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Friday, 31 August 2012 10:02

Britney Spears: The Cabaret

Britney Spears is a real person. No, seriously.

Christie Whelan Browne, who plays Britney Spears in the one woman cabaret, 'Britney Spears: The Cabaret' elaborates, “We’re trying to humanise this person who has been dehumanised by the tabloids. I hope people take away the knowledge that she is just a thirty-one-year- old woman with kids who is trying to live her life just like anybody else.”

She points out, “It’s more an exploration of fame and people we have seen in society at the peak of their fame, being as rich as you could want to be and things still aren’t working out. It’s an examination of everything we have seen from Britney in the tabloids but from Britney’s perspective. So it gives a little something different in the hope that the audience will walk away having a different opinion of celebrities and in particular Britney,” tells Christie (who is a self-proclaimed Britney fan).

The cabaret showcases Britney’s life in the eyes of the media, whilst performing some of her classics such as ‘Piece of Me’ and ‘Baby One More Time’.

“When you take her songs and strip them down to a voice and the piano, you actually realise that they are beautiful songs and they’re really well written. Her music is usually just viewed as bubblegum pop, but I think the show portrays how great her songs are.”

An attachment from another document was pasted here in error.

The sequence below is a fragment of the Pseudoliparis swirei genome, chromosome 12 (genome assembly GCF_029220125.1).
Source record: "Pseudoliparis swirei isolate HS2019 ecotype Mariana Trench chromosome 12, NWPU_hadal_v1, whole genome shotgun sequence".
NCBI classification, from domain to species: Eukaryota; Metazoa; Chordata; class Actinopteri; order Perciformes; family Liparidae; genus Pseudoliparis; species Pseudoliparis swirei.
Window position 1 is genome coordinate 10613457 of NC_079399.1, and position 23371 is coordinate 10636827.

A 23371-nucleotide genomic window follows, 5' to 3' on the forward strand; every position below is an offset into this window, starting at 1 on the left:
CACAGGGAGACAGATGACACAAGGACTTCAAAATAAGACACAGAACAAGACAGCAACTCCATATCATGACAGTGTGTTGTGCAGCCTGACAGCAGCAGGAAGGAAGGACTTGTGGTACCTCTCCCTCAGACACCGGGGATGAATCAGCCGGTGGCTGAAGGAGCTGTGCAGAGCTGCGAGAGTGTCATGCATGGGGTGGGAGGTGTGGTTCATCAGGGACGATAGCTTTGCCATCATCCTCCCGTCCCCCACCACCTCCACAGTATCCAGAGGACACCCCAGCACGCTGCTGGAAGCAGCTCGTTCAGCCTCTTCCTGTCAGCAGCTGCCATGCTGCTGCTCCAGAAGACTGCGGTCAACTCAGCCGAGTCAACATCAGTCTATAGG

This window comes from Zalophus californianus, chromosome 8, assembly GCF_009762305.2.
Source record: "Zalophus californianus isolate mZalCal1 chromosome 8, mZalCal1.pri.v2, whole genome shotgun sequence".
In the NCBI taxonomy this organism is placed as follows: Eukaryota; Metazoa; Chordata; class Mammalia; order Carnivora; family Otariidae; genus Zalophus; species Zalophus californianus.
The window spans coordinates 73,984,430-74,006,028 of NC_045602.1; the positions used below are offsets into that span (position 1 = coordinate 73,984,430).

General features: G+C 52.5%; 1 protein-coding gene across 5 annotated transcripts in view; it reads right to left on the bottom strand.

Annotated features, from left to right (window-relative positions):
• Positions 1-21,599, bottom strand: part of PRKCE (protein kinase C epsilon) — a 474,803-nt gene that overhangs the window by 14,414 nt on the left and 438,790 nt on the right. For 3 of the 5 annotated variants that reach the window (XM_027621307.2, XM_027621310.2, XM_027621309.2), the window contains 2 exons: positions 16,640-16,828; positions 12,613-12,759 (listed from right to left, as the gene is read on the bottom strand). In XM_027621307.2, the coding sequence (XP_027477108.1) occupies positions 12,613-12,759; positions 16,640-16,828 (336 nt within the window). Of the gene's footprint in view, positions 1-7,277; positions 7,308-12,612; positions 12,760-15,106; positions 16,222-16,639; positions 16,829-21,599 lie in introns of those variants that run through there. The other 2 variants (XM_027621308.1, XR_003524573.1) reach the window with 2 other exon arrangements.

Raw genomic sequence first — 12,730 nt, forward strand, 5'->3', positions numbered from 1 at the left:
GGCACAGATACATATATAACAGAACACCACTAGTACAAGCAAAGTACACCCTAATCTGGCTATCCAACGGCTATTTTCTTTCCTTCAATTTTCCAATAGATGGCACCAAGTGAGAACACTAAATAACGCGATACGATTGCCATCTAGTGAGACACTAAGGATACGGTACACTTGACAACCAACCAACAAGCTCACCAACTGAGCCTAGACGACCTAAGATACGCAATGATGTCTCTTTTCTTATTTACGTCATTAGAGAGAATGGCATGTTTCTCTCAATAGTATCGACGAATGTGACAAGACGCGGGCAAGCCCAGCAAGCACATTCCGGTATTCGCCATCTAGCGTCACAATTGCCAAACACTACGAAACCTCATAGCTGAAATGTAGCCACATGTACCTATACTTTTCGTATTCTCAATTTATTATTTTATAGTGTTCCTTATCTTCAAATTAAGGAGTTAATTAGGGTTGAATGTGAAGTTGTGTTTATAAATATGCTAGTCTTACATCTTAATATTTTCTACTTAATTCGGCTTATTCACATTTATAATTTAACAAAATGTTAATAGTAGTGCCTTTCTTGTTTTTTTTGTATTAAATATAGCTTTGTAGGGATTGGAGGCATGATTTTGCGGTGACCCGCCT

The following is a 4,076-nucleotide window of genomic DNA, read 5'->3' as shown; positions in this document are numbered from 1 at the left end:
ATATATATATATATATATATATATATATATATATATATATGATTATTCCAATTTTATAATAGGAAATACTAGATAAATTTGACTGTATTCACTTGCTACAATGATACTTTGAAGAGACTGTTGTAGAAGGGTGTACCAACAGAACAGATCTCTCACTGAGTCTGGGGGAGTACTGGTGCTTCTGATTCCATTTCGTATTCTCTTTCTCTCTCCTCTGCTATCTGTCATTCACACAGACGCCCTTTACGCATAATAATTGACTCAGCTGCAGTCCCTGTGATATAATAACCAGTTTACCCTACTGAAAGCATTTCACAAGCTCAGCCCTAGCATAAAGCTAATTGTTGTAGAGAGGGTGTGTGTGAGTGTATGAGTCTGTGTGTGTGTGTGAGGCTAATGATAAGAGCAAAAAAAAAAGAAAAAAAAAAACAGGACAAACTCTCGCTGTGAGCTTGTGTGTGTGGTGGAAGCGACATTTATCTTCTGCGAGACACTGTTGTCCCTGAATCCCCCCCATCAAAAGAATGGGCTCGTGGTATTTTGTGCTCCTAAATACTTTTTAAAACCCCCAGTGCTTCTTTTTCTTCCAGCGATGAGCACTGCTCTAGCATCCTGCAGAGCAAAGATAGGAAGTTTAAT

Christie has been working in theatre since high school and building a strong following, but her performance in 'Britney Spears: The Cabaret' is one of the performances that has catapulted her career. She’s been playing the character for three years and there doesn’t seem to be an end in sight. “We’ve been back to Melbourne three times and had three sell out shows. Each time we think it might be the last time, the show continues to be relevant and people continue to be interested in it.”

'Britney Spears: The Cabaret' plays at Stockholm Syndrome, Aug 31 - Sept 1.
Wednesday, 08 August 2012 15:06

The Harbinger: Theatre in Preview

La Boite Theatre is giving you the chance to bring out your inner child and imagination again with their latest puppet production, 'The Harbinger' by Dead Puppet Society.

Although let's be clear, there is nothing childlike about this puppet show,

“it’s definitely not recommended for children … it’s dark and mysterious. There’s a lot of weird stuff going on which is what I love because it is different. It’s not mainstream or what you would expect to go see in a theatre in Brisbane.

"It has a dark Tim Burtonesque quality and quirkiness”, explains Niki-J Price, one of the leading actors and puppeteers of the show who plays a male character named Young Albert.